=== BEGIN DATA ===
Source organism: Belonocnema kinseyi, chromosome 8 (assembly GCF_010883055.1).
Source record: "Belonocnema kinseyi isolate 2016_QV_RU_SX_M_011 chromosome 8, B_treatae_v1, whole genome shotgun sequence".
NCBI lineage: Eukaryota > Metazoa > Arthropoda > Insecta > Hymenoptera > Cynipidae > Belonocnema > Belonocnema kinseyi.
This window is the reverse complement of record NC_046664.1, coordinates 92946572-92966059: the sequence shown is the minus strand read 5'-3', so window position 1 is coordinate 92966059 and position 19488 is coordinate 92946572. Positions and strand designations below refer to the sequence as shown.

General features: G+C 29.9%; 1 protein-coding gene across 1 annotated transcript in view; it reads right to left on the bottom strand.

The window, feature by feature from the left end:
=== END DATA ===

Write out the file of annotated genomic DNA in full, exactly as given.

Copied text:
Source organism: Belonocnema kinseyi, chromosome 8 (assembly GCF_010883055.1).
Source record: "Belonocnema kinseyi isolate 2016_QV_RU_SX_M_011 chromosome 8, B_treatae_v1, whole genome shotgun sequence".
NCBI lineage: Eukaryota > Metazoa > Arthropoda > Insecta > Hymenoptera > Cynipidae > Belonocnema > Belonocnema kinseyi.
This window is the reverse complement of record NC_046664.1, coordinates 92946572-92966059: the sequence shown is the minus strand read 5'-3', so window position 1 is coordinate 92966059 and position 19488 is coordinate 92946572. Positions and strand designations below refer to the sequence as shown.

General features: G+C 29.9%; 1 protein-coding gene across 1 annotated transcript in view; it reads right to left on the bottom strand.

The window, feature by feature from the left end: